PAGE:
What makes Fox beholden to Blu-Ray?

Discussion in 'Blu-ray and UHD' started by Scott Calvert, Sep 28, 2006.

  1. Joseph DeMartino

    Joseph DeMartino Lead Actor

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    "Practically no decoders"? Both Dolby Digital (originally marketed as "AC-3") and DTS had been home audio formats for sometime before DVD arrived, thanks to laser discs. And even people who couldn't take advantage of full-blown digital surround sound were still getting hiss-free, non-degrading cd-audio quality stereo or DPL sound from their movies - something vastly better than VHS.

    So, again, anybody could enjoy some benefit from DVD from the day the format launched, without buying any new equipment beyond the player itself and some DVD movies. No one who doesn't own or buy an HDTV gets any benefit whatsoever from hi-def DVD. So the suggestion that the fact that SD DVD sold more players in 2 months than HD-DVD has sold in six still tells us what it told us several posts ago - nothing. Even if your 15% in 2005 is correct (and I don't believe that single study because it contradicts the 15 million worldwide figure for 2006 which I've found in multiple sources. I think the study you linked to is probably flawed and their estimate way too optimistic.) But even if the 15% number is real, that still doesn't approach the 90% of U.S. homes that were SD-DVD capable when that format launched.

    No flames, just facts, history and logic. Oh, and first-hand knowledge of what the U.S. market was like in 1997 - when I bought my first DVD player about 6 months after the format launched.

    Regards,

    Joe
     
  2. ppltd

    ppltd Producer

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    Peter, you are right, of course. Just a little exasperated over the rollout discussion. Guess BD is taking a 'Mulligan' on their rollout. [​IMG]

    Thomas Eisenmann
     
  3. Ryan-G

    Ryan-G Supporting Actor

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    If that is true, then could you please explain to me how studios make money on double dipping?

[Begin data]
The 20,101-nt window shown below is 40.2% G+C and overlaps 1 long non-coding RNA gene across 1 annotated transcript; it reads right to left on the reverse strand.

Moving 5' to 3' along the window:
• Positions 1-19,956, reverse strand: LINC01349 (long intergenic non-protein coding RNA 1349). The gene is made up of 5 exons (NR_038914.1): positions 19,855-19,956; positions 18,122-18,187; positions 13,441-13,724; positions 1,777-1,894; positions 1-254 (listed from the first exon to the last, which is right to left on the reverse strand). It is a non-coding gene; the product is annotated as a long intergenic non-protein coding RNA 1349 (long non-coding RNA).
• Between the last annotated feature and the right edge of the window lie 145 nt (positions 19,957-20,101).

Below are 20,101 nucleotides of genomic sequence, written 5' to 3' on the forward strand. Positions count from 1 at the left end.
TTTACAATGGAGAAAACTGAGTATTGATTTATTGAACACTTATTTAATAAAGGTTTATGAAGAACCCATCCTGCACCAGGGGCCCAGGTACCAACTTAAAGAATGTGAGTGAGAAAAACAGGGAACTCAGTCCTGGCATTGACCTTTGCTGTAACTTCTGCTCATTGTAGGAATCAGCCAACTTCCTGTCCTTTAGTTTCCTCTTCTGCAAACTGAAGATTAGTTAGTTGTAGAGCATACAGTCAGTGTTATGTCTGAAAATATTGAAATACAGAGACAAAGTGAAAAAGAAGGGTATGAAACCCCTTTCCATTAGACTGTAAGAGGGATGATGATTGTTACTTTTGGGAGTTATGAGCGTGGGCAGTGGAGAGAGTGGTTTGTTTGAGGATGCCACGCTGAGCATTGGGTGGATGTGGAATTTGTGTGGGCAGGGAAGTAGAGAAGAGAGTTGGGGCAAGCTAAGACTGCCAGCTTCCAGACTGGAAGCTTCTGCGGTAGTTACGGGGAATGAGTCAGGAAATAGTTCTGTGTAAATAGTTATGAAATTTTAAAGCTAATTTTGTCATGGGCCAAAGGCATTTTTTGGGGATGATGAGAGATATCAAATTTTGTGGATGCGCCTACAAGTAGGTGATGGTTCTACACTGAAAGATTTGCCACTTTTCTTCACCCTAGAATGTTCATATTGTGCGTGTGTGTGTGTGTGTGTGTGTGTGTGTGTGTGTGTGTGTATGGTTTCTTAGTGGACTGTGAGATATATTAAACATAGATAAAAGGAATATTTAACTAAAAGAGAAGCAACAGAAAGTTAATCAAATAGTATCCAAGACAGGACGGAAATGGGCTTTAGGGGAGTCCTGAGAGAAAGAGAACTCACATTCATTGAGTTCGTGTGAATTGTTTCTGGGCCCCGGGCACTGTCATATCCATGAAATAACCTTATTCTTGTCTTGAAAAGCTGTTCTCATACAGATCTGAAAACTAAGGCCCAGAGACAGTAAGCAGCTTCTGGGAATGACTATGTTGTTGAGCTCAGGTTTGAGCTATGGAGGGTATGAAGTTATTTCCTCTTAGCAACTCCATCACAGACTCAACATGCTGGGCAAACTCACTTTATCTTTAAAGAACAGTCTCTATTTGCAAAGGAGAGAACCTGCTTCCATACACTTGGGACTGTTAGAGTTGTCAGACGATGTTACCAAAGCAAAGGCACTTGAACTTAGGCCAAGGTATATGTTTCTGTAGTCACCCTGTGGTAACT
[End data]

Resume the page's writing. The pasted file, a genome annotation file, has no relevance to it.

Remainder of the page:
Following the logic of your statements to their conclusion, "People do not want to repurchase something they already own", then the vast majority of double dips are losses for the studios.

    The majority of sales occur in the first few weeks, so by the logic of your statements, the majority of people who would buy a Double Dip already bought a copy and aren't willing to repurchase, so the studio loses money on remastering/remenuing/extra features.

    Of course, this is just a rehash of what I posted in response to you making the exact same comment a month or two ago, that you never counter-pointed, so I'm sure I just wasted 5 minutes of my life.
     
  4. Cees Alons

    Cees Alons Moderator
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    Of course they would lose on double dips alone. But the vast majority of the purchases are by people who didn't have the previous version.
    We, on this forum, are biased in our view on these things, because we happen to be the demographic set that most probably did have the previous version already.

    Even in our group most people often state to only buy a new version if it differs enough from the previous one, e.g. new cut, much better transfer, better sound, very interesting extras, etc.


    Cees
     
  5. Joseph DeMartino

    Joseph DeMartino Lead Actor

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    What people seem to forget is that every day somebody is buying his or her very first DVD player, or getting out of the rental habit and starting to collect films for the first time. People who were 12 or 13 and living at home when the format debuted are now graduating college or already living on their own. Nothing is static. One reason for "double dipping" is precisely to have a "new release" of a previously popular title to capture sales from people who weren't buying DVDs the first time a film came out and who - with the dozens of new titles available - may never have thought to track down a given title or gone browsing the racks to see what "old" titles he or she might be interested in.

    Regards,

    Joe
     
  6. FrancisP

    FrancisP Screenwriter

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    I would point out the current state of the dvd market. Flat at best. Probably down excluding tv on dvd. Maybe double dipping is marginally successful for studios but it is not providing much growth in the dvd market.
     

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